In its latest Pulse Guidance Notes, Pulse Australia (PA) said the Australia-India Economic Cooperation and Trade Agreement (AI-ECTA) signed last month was a positive for Australia in many respects, including showing a willingness to strengthen trade relations.
“Chickpeas did not get a look-in with this agreement, which is a disappointing outcome.”
“Negotiations are ongoing for the final AI-ECTA, expected in early 2023, and there remains scope to continue to develop concessions for chickpeas.”
PA said Australian growers were aware that India remains closed for chickpeas, and the market for desi types is being driven by a poor crop last year in Pakistan.
“Watch this, because if Pakistan does not come back again, we will likely have too much tonnage to place, with a carry-out already likely.”
“Bangladesh is a stable market but would not absorb the extra.”
Mr Cullen said many growers still have unsold chickpeas from last year’s crop stored on farm, another reason for turning away from growing as big an area of them this year.
Both Central Queensland ports plus Brisbane have shipped bulk chickpeas harvested prior to the rain, nearly all to Bangladesh, and Brisbane has also done at least two bulk shipments of faba beans harvested last year.
However, the massive size of the NSW 2021-22 wheat and canola crop appears to have left no room for bulk pulse exports, and NSW pulses being shipped in bulk are going by road to Brisbane, Victoria, or South Australia.
ABARES and PA are yet to release their estimates for Australia’s 2022-23 chickpea and faba bean crops, but early indications are that the NSW chickpea area will drop at the expense of canola, faba beans and field peas. Table 1 shows ABARES state-by-state chickpea 2021-22 season area and quantity published in March 2022. ABARES publishes national data, not state data, for faba beans.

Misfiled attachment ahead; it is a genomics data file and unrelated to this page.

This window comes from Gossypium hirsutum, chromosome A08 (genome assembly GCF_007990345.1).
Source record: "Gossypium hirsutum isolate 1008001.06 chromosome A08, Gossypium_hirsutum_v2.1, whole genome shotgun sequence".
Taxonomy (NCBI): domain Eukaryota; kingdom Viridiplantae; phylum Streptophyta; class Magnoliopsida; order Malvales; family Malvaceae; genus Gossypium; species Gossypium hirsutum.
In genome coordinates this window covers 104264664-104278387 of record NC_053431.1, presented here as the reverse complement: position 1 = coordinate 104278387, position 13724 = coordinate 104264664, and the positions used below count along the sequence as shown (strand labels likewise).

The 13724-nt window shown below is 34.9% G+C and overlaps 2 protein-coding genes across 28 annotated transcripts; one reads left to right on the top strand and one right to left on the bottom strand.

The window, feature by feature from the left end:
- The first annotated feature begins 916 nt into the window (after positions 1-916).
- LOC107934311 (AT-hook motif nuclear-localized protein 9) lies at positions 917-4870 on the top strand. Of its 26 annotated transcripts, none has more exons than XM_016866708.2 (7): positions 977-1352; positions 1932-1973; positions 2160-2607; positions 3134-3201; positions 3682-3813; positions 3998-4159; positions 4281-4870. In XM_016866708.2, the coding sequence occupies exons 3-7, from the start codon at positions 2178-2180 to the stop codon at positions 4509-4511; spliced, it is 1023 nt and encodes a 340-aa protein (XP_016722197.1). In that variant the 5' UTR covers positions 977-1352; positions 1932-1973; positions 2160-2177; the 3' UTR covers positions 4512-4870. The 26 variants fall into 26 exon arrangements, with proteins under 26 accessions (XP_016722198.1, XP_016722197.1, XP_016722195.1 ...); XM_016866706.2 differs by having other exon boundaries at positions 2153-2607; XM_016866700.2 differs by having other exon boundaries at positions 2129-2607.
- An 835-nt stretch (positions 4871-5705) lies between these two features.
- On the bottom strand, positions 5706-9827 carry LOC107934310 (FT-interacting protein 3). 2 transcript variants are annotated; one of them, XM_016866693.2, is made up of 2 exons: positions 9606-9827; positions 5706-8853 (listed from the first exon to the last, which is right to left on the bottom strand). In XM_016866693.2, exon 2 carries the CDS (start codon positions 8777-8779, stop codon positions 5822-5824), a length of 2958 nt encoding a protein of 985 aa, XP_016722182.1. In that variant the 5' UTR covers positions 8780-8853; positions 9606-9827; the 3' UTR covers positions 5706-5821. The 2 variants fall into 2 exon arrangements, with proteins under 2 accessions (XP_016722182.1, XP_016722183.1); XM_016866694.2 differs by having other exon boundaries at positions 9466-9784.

|Chickpea ha||Chickpea tns||Faba beans ha||Faba beans tns|
Table 1: Chickpeas (including kabuli-type) area and production by state. Faba beans production total. ABARES does not issue estimates by state for faba beans. Source: ABARES March 2022.
Fabas in demand
Egypt is the world’s biggest faba bean market (table 2), and PA said Egypt has showed record demand for beans in 2021, which has continued into 2022 and is likely to keep going.
“Normally Egypt would take a lot of beans from eastern Europe, mainly Estonia and Lithuania, but with war on their doorstep, this is now uncertain.”
|Faba beans||2018-19||2019-20||2020-21||2021-22 to Feb|
Table 2: Australian faba bean exports in tonnes for Oct-Sep marketing years. Source: ABS
South Australia and Victoria grow the vast majority of Australia’s export faba beans, and are being shipped to Egypt in full cargoes, or part cargoes along with some hatches of lentils.
“Bean exports will continue right through 2022, with potential for a small carryover to 2023.”
PA said domestic buyers are interested in faba beans and field peas as the stockfeed market is short on protein, and is railing against paying big prices for imported soymeal.